It is about brain plasticity. I don’t mean brain falsehoods. That’s something we see to the South; I will get to that in future columns.
As hippies we used to judge anything that was false or useless, even unethical, as plastic. “That’s so plastic, man.”
That’s not what this is about. Plasticity in reference to our brains means that they are flexible; that is, we can change the way we think.
Dangerously, plasticity works the other way too, so that if we keep on doing things the way we have always done them, there will be no change in how we think. But we may get extremely anxious about our habits. Consider yours, especially the ones you want to break.
“Oh no, did I do that again!” You did because you were not aware that there is a neuron, a cell, in your brain that keeps on messaging you to do what you may be ashamed of. You have about twenty billion brain cells. Changing a few to behaviour that is more comfortable should be easy.
But it is not. It takes a careful, alert mind and concentration to stop stuck neurons from having their way. To change our actions and our thinking that directs those actions we need to take a careful, alert, mindful approach. We have to pay attention.
Take your index finger for example. It has a neuron, a single brain cell, that tells you to lift it. Another neuron tells you to pump your arm. This happens even when you are not consciously aware that you just gave someone the finger and already you wish you hadn’t.
Here’s another example. You reach for that door handle that always gives you a static jolt. “Damn it, it did it again!” No, you did it again. Only when you slow down, just a little, and start developing new neurons in your noggin will you remember grab that door handle in a different way. Put a sock on that door handle. Some of us could put a sock on that special finger too.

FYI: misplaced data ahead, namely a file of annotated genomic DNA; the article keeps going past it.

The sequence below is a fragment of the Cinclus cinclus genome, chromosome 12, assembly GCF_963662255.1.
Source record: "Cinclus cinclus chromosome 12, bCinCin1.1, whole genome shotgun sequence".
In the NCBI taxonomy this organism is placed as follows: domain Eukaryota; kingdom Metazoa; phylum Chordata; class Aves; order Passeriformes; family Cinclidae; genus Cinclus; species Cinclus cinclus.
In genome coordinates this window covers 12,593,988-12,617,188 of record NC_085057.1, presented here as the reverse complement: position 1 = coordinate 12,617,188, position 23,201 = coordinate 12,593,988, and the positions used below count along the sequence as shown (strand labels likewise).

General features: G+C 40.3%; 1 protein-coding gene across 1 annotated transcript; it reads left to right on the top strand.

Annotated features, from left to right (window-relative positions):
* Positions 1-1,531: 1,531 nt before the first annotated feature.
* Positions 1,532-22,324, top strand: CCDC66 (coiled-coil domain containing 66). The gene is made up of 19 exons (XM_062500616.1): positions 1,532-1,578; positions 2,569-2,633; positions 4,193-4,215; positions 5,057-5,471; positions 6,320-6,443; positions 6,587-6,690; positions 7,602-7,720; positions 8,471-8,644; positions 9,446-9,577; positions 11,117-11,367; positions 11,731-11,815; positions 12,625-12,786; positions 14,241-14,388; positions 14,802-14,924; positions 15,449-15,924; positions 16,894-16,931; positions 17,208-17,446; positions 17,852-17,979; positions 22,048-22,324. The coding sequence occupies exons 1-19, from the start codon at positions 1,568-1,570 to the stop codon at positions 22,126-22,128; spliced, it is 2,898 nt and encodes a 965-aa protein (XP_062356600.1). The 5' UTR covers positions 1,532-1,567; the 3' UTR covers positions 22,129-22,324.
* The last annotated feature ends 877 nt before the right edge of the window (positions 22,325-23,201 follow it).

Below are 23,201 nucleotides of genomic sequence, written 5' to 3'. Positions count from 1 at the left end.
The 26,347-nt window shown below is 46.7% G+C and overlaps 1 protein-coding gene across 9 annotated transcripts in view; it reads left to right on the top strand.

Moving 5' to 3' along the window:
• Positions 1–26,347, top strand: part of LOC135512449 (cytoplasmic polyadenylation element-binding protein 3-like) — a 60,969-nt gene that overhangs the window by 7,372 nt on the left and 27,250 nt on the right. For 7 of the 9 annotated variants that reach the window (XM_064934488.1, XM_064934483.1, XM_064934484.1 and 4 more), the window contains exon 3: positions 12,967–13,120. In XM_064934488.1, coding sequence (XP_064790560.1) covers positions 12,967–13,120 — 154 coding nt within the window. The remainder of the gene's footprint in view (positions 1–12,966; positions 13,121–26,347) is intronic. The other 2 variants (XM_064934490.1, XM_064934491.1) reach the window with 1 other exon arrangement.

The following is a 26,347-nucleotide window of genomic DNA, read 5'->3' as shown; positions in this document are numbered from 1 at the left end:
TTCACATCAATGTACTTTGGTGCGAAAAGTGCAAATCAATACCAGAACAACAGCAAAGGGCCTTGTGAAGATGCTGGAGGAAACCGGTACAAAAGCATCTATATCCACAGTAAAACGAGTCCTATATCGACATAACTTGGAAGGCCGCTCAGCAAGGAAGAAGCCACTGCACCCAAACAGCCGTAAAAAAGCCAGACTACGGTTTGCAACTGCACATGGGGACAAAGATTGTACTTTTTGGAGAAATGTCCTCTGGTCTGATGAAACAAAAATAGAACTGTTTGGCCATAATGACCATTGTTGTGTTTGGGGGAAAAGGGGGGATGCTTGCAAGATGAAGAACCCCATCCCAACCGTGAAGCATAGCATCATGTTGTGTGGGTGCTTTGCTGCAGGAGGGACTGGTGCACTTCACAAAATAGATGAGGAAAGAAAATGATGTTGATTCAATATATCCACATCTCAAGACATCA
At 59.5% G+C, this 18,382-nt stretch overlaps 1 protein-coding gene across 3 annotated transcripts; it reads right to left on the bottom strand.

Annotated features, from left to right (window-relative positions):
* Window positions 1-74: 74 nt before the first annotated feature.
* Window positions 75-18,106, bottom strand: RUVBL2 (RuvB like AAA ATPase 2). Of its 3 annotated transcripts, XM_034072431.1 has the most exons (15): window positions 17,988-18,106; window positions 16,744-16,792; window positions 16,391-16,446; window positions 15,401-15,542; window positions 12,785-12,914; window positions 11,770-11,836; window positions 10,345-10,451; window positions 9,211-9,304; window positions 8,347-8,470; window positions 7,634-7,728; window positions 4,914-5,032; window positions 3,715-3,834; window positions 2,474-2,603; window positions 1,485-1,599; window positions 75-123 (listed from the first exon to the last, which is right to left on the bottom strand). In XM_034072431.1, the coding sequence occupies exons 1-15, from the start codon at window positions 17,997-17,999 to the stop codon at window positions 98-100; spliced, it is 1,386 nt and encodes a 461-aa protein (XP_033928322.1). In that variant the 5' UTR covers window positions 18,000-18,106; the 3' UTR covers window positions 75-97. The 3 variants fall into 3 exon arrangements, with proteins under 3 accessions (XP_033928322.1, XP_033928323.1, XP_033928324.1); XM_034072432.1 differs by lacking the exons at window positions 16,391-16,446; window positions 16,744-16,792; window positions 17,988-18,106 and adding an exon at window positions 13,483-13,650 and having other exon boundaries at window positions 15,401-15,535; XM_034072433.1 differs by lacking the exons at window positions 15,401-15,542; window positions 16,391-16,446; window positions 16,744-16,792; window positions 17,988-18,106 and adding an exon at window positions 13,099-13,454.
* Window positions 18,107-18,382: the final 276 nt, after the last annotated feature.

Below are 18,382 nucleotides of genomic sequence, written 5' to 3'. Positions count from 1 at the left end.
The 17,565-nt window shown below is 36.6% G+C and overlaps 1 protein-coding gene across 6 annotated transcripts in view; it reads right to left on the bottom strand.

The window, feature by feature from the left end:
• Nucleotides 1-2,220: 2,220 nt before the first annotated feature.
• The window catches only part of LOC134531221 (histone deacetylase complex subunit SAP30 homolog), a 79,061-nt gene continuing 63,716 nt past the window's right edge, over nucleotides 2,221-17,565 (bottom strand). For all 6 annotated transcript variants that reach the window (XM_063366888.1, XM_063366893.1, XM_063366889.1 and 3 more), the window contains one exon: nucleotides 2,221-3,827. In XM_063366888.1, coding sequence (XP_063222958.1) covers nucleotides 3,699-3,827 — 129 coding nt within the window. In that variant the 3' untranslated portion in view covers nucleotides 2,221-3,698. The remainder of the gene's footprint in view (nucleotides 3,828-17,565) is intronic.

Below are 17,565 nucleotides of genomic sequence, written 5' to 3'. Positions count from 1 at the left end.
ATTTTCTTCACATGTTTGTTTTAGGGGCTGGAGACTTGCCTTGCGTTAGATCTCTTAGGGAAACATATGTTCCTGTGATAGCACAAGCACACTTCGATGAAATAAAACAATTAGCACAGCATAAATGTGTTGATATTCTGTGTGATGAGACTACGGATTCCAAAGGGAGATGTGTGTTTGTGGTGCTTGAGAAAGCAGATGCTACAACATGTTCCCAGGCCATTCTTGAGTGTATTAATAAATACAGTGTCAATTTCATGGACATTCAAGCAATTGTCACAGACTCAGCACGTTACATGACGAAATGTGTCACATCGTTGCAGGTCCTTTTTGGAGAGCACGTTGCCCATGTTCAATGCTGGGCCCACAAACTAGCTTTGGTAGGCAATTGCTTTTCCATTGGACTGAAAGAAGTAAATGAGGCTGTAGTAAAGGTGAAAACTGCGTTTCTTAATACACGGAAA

In my previous column (Jan. 24) I introduced myself as a wag who is beyond what universities call ‘mature student’, meaning a returning student in their middle years. In that piece I referred to myself as an ‘over ripe student’ and because I was starting to smell, Thompson Rivers University had better get rid of me.
Perhaps you have noticed I like to abuse humour. Laughter is such an engaging stimulant to wisdom. I think it even creates new neurons. I’m not sure yet what it does to old neurons.
I can explain what ignited my brain to this fire-shtick. Last semester I took a journalism course from Professor Chuck Hays. He introduced me to the writing of Howard Rheingold who claimed that Claude Shannon, one of the founders of our beloved Internet, “… established information (theory) as a cosmic fundamental, along with energy and matter.”
I thought, “This is stunning!” I wanted to know more. But how was I going study energy and matter and its relationship to information when I’m not familiar with the mathematics of physics. Surely information is about how we communicate and matter and energy is about physics. I don’t have the math skills to study physics. I took high school math at TRU nine years ago and failed it twice, honorably. I really studied hard for those exams and I really wanted to pass my courses.
At that time, I didn’t know squat about brain plasticity. Now I do. I’m taking another math course and my marks are in the 80s and better. I am teaching my brain, two paired neurons at a time to comprehend algebra and go on to physics. This is an astonishing journey!
Too many names and stuff to remember, reader, too much fact pattern. Relax, just nourish your neurons, put a sock on that door handle and I’ll get back to you as soon as I can.
Elon Newstrom is a Kamloops resident and sometime university student.